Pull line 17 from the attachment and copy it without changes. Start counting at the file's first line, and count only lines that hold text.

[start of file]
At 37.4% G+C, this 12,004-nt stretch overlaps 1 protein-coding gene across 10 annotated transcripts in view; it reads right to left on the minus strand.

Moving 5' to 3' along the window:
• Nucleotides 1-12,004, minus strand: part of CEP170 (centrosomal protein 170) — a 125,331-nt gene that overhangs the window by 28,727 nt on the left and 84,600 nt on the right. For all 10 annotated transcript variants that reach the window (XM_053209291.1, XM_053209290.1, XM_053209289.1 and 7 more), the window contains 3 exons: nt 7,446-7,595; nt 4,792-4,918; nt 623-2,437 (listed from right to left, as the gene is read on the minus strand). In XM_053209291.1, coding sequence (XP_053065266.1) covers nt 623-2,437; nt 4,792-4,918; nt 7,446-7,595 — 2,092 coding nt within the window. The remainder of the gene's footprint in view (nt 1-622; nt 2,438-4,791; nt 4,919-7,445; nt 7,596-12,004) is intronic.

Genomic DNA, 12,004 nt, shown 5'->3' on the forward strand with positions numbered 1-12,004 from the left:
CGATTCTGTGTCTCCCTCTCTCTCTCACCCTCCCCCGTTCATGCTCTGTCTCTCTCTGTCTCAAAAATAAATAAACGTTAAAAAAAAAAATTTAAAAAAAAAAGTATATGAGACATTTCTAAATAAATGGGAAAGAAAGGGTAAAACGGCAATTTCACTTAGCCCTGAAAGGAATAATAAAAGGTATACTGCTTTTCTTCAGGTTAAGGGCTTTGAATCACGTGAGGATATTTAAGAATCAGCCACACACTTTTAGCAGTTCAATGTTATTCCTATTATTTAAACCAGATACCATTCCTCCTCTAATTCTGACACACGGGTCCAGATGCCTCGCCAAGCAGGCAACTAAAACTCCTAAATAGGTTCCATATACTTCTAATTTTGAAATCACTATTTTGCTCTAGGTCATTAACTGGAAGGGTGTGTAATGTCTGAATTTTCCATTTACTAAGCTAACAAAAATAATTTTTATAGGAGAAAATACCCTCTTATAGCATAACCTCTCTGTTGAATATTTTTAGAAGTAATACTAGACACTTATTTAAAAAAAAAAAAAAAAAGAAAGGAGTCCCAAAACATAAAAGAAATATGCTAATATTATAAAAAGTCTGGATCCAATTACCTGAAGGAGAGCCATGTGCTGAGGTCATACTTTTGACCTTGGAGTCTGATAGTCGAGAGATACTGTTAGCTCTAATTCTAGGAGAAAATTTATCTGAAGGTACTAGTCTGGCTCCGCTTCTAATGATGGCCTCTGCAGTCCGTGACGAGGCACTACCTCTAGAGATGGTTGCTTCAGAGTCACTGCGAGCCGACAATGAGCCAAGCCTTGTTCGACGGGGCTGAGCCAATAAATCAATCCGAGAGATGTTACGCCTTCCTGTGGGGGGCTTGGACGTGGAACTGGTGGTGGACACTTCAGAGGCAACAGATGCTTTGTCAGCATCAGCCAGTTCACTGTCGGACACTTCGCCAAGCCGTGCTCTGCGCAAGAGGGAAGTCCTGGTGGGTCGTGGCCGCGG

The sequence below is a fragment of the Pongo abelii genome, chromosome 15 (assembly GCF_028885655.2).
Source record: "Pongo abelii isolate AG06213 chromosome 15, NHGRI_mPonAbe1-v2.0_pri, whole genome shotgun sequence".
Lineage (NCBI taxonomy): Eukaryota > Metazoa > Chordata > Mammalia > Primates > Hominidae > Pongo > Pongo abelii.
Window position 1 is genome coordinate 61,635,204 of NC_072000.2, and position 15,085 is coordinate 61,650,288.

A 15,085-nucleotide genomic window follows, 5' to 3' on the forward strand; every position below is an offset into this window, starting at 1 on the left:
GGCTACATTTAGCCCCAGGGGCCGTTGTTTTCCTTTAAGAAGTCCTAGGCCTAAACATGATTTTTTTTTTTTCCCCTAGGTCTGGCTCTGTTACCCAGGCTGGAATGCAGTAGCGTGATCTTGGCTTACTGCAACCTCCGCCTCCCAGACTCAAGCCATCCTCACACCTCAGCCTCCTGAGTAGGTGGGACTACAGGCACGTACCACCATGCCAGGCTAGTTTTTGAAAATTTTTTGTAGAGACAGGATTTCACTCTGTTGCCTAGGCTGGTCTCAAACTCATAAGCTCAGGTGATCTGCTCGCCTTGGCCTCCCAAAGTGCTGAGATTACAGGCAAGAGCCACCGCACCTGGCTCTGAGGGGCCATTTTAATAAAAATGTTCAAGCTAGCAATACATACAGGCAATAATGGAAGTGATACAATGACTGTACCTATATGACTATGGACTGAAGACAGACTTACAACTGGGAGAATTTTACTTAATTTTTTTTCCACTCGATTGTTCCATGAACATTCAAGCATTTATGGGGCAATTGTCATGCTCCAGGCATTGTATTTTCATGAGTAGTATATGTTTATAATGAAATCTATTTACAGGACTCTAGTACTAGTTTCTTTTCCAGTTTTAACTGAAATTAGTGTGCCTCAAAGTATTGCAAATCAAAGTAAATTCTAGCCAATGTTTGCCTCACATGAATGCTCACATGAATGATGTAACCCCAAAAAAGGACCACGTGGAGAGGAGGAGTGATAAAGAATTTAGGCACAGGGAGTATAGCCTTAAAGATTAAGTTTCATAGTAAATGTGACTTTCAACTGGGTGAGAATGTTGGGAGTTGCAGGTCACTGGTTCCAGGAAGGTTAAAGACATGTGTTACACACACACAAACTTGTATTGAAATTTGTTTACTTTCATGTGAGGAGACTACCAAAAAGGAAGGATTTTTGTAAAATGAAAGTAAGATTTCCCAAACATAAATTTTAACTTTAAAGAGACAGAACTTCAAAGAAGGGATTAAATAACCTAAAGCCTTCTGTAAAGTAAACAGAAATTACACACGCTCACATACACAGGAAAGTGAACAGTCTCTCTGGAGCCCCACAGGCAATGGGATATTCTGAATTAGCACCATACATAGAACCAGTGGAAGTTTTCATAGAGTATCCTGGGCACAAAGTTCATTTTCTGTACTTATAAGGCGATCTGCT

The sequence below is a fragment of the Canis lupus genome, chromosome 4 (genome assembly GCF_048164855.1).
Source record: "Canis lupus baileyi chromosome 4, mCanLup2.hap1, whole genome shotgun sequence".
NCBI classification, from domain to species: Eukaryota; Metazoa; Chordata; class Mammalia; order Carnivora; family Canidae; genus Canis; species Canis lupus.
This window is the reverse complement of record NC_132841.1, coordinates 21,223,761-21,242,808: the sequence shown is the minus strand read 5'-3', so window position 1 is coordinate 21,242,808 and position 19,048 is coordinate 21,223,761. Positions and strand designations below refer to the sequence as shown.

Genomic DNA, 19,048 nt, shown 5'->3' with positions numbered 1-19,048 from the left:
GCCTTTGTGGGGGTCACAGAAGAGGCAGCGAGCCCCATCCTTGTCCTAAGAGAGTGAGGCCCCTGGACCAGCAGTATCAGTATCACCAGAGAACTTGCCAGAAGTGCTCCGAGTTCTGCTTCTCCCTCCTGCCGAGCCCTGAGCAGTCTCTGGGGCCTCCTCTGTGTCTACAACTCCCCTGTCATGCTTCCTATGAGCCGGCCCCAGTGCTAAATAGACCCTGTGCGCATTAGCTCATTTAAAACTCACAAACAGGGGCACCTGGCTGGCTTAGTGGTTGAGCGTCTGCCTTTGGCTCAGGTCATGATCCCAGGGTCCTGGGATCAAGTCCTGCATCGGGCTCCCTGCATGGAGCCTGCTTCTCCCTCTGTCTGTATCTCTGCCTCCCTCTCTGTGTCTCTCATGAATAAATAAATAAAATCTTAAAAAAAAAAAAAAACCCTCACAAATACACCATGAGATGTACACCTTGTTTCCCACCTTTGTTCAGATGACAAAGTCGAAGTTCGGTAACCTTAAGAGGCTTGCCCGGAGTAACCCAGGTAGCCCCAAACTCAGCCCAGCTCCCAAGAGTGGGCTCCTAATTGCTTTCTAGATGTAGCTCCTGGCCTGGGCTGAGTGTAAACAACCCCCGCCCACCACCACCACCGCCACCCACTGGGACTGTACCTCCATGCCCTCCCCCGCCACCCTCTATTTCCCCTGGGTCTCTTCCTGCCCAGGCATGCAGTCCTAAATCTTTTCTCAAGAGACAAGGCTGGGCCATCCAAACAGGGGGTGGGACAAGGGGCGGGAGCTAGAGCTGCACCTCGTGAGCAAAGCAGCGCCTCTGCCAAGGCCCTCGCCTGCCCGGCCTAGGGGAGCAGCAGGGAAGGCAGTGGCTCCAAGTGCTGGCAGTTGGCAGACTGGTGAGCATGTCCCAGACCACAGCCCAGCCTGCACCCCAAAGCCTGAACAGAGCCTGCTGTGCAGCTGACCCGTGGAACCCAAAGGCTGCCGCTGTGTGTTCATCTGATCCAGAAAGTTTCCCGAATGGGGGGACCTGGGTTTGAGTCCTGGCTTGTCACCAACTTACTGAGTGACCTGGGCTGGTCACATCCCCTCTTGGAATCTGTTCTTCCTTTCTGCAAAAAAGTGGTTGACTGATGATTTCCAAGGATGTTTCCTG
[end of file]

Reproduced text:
GCCTTTGTGGGGGTCACAGAAGAGGCAGCGAGCCCCATCCTTGTCCTAAGAGAGTGAGGCCCCTGGACCAGCAGTATCAGTATCACCAGAGAACTTGCCAGAAGTGCTCCGAGTTCTGCTTCTCCCTCCTGCCGAGCCCTGAGCAGTCTCTGGGGCCTCCTCTGTGTCTACAACTCCCCTGTCATGCTTCCTATGAGCCGGCCCCAGTGCTAAATAGACCCTGTGCGCATTAGCTCATTTAAAACTCACAAACAGGGGCACCTGGCTGGCTTAGTGGTTGAGCGTCTGCCTTTGGCTCAGGTCATGATCCCAGGGTCCTGGGATCAAGTCCTGCATCGGGCTCCCTGCATGGAGCCTGCTTCTCCCTCTGTCTGTATCTCTGCCTCCCTCTCTGTGTCTCTCATGAATAAATAAATAAAATCTTAAAAAAAAAAAAAAACCCTCACAAATACACCATGAGATGTACACCTTGTTTCCCACCTTTGTTCAGATGACAAAGTCGAAGTTCGGTAACCTTAAGAGGCTTGCCCGGAGTAACCCAGGTAGCCCCAAACTCAGCCCAGCTCCCAAGAGTGGGCTCCTAATTGCTTTCTAGATGTAGCTCCTGGCCTGGGCTGAGTGTAAACAACCCCCGCCCACCACCACCACCGCCACCCACTGGGACTGTACCTCCATGCCCTCCCCCGCCACCCTCTATTTCCCCTGGGTCTCTTCCTGCCCAGGCATGCAGTCCTAAATCTTTTCTCAAGAGACAAGGCTGGGCCATCCAAACAGGGGGTGGGACAAGGGGCGGGAGCTAGAGCTGCACCTCGTGAGCAAAGCAGCGCCTCTGCCAAGGCCCTCGCCTGCCCGGCCTAGGGGAGCAGCAGGGAAGGCAGTGGCTCCAAGTGCTGGCAGTTGGCAGACTGGTGAGCATGTCCCAGACCACAGCCCAGCCTGCACCCCAAAGCCTGAACAGAGCCTGCTGTGCAGCTGACCCGTGGAACCCAAAGGCTGCCGCTGTGTGTTCATCTGATCCAGAAAGTTTCCCGAATGGGGGGACCTGGGTTTGAGTCCTGGCTTGTCACCAACTTACTGAGTGACCTGGGCTGGTCACATCCCCTCTTGGAATCTGTTCTTCCTTTCTGCAAAAAAGTGGTTGACTGATGATTTCCAAGGATGTTTCCTG